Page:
Shrinking Star Lukita Maxwell on Series, Improv with Harrison Ford – The Hollywood Reporter

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Lukita Maxwell always wanted to pursue acting but didn’t know it was possible without industry connections. “I thought that actors were just all nepotism babies,” Maxwell says. “If you were born into acting, you were born into royalty, and I couldn’t act because I wasn’t born into a family of actors.”

Now, she’s starring alongside Jason Segel and Harrison Ford on the Apple TV+ comedy Shrinking, which premieres Jan. 27. Maxwell plays Alice, the strong, independent daughter to Segel’s Jimmy, a grieving therapist who has lost his wife in an accident.

Created and co-written by Bill Lawrence, Brett Goldstein and Segel, Shrinking packs lots of industry power. “It was the most intimidating trifecta of comedy I had ever seen,” the Indonesia-born actress, 21, remembers of her audition process. “I didn’t think I was ever going to get the role. I didn’t think that I had the chops to do that.”

But upon meeting Segel, the actress says that the co-creator “really responded” to how naturally playing the role came to her. “The character of Alice brings this groundedness and humanity to the show a little bit,” she says. “[She] is kind of an anchor in that sense…It was very apparent from Alice’s character off the page that it came naturally to me because, not too long ago, I went through the bulk of my adolescence.”

Lukita Maxwell in Shrinking

Lukita Maxwell in Shrinking

Courtesy of Apple TV+

Following her performance on HBO Max’s coming-of-age dramedy Generation — she had studied Shakespeare as a youngster before making her onscreen debut on ABC’s Speechless in 2016 — Maxwell remembers the “nerve-wracking” feeling of her first week on the set of Shrinking. “Comedy scares the shit out of me,” the actress says with a laugh. “I was in the company of these incredibly seasoned, wonderful comedians. But after seeing them work and witnessing their craft, it just kind of fueled me.”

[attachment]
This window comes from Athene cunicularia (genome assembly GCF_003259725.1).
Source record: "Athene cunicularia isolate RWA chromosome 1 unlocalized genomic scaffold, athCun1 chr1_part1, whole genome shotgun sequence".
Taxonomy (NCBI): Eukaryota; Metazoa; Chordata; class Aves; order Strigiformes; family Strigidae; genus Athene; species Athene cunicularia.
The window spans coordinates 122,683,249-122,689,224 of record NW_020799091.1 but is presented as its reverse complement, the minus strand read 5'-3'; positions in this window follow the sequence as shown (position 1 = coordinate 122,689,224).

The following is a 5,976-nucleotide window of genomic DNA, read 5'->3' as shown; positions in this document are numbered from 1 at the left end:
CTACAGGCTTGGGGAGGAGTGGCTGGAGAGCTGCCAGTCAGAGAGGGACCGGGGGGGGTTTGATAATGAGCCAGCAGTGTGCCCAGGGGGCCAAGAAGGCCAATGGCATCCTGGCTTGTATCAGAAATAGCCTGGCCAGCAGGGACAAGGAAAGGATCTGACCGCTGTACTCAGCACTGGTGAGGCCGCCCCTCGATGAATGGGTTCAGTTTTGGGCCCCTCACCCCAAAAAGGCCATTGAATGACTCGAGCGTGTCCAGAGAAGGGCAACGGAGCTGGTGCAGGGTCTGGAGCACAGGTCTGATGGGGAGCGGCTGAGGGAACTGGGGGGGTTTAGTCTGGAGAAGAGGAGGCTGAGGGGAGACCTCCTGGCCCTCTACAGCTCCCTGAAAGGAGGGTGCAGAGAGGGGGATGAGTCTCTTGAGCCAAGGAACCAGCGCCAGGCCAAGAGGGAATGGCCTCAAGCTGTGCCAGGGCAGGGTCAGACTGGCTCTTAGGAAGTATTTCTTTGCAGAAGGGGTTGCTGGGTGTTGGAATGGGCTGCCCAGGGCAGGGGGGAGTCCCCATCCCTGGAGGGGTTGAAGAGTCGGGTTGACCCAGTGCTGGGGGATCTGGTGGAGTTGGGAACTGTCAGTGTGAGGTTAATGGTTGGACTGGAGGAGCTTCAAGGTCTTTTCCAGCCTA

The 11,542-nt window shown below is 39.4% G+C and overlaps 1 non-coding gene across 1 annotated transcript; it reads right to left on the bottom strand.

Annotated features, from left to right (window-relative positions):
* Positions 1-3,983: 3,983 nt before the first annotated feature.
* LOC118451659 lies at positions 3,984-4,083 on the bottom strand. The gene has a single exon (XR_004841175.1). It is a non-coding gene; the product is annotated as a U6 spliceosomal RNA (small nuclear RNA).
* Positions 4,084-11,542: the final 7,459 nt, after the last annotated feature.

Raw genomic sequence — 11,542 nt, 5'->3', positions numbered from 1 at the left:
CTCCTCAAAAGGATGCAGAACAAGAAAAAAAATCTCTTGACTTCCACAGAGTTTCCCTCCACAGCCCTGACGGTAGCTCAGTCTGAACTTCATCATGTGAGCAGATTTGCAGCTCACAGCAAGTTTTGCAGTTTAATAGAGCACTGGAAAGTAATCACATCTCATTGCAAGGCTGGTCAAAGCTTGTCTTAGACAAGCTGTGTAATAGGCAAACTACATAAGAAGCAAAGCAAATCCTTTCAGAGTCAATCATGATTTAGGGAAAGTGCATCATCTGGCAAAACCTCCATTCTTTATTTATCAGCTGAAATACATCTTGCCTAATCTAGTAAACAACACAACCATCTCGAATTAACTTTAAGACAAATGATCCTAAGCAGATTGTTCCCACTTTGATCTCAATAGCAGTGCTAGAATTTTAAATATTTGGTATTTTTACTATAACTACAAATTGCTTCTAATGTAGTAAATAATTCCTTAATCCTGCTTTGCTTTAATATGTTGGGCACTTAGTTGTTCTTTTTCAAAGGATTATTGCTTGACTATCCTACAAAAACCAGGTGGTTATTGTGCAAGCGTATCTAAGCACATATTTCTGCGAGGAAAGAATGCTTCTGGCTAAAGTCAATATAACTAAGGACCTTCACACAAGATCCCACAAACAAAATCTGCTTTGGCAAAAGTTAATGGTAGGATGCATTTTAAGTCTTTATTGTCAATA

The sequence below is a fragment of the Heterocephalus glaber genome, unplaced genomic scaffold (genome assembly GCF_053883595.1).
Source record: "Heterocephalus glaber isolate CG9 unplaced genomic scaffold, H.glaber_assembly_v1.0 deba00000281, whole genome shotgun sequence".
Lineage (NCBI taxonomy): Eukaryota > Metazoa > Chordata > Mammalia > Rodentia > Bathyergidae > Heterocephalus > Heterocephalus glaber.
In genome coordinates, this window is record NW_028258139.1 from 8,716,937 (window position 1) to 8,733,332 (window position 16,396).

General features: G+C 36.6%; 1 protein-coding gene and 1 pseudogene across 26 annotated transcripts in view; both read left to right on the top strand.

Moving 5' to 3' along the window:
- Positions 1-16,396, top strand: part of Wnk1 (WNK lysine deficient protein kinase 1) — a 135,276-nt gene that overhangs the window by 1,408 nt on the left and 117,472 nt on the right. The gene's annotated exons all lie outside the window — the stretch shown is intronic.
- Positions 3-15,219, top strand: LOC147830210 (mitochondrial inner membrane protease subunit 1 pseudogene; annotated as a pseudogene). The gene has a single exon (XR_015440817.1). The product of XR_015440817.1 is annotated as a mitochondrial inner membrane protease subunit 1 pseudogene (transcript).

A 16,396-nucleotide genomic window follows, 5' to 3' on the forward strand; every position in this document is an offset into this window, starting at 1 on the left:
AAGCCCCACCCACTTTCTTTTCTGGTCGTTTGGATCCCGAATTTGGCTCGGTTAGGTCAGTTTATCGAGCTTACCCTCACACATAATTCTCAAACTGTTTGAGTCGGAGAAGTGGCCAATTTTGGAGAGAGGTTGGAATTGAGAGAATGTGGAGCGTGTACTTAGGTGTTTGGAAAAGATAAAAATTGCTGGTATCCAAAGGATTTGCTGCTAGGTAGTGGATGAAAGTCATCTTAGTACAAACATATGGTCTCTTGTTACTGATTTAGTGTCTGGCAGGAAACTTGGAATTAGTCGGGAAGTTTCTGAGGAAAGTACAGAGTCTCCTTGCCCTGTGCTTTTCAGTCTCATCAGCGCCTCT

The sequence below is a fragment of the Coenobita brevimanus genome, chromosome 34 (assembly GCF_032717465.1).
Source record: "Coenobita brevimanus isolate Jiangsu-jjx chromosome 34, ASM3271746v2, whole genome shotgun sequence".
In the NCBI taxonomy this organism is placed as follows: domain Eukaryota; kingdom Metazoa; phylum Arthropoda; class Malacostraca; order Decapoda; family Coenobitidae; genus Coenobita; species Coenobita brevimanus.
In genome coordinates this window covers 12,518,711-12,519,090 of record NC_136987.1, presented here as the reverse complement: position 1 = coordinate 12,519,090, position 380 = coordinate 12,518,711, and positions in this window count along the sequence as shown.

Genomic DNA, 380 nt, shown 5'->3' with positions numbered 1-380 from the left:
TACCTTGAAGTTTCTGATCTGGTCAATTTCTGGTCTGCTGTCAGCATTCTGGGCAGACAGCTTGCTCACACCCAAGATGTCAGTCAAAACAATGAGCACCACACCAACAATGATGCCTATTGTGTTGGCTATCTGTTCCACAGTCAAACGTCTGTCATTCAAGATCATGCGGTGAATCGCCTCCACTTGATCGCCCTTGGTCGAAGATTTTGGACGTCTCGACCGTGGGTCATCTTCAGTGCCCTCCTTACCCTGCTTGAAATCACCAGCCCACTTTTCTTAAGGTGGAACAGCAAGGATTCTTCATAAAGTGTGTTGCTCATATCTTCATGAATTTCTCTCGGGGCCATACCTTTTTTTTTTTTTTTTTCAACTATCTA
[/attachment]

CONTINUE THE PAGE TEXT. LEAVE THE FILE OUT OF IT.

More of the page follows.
Maxwell’s character shares several one-on-one scenes with Ford, who plays blunt but down-to-earth therapist Phil Rhodes. “He’s a legend for a reason,” Maxwell says, calling him the “most incredible scene partner.” She says their scenes — where Alice meets Phil for therapy sessions — didn’t require much preparation. “The energy was constantly oscillating between us,” she says. “We would go into this improv that sometimes lasted five minutes after a take.”

Harrison Ford and Lukita Maxwell in Shrinking

Harrison Ford and Lukita Maxwell in Shrinking

Courtesy of Apple TV+

As the conversation surrounding mental health continues to become more normalized, Shrinking sees nearly all of its characters in therapy, to one degree or another. After spending her teen years being raised in the town of St. George, Utah, the Los Angeles-based actress says she’s happy to see that times — onscreen and off — are changing.

“As a queer teenager growing up in a super repressive, highly religious town, literally going out and dressing the way that you want, expressing the way that you are, was an everyday fear of being attacked,” Maxwell recalls. “I just went back for Christmas, and I saw a lot of very beautiful signs and beautiful shows of self-expression.”

She adds, “After watching the [Shrinking] episodes, that’s kind of when it really solidified that, ‘Oh, this show is going to mean something to a lot of people’ and hopefully spread the message that help is out there.”

Inspired by Segel, Maxwell says she hopes to continue in comedy. “I want to be a comedian in the way that [Jason] is a comedian,” she explains. “He finds the pain in comedy, but he also finds the light moments in dark times and is able to bounce back and forth.”

Next, she’s set to appear in Tayarisha Poe’s Netflix drama The Young Wife alongside Sheryl Lee Ralph, Judith Light, Kiersey Clemons and Kelly Marie Tran. “I just want to keep sinking my teeth into juicy characters,” Maxwell says. “If the writing is good, and if the character is vibrant, then I’m hungry for it.”

This story first appeared in the Jan. 18 issue of The Hollywood Reporter magazine. Click here to subscribe.





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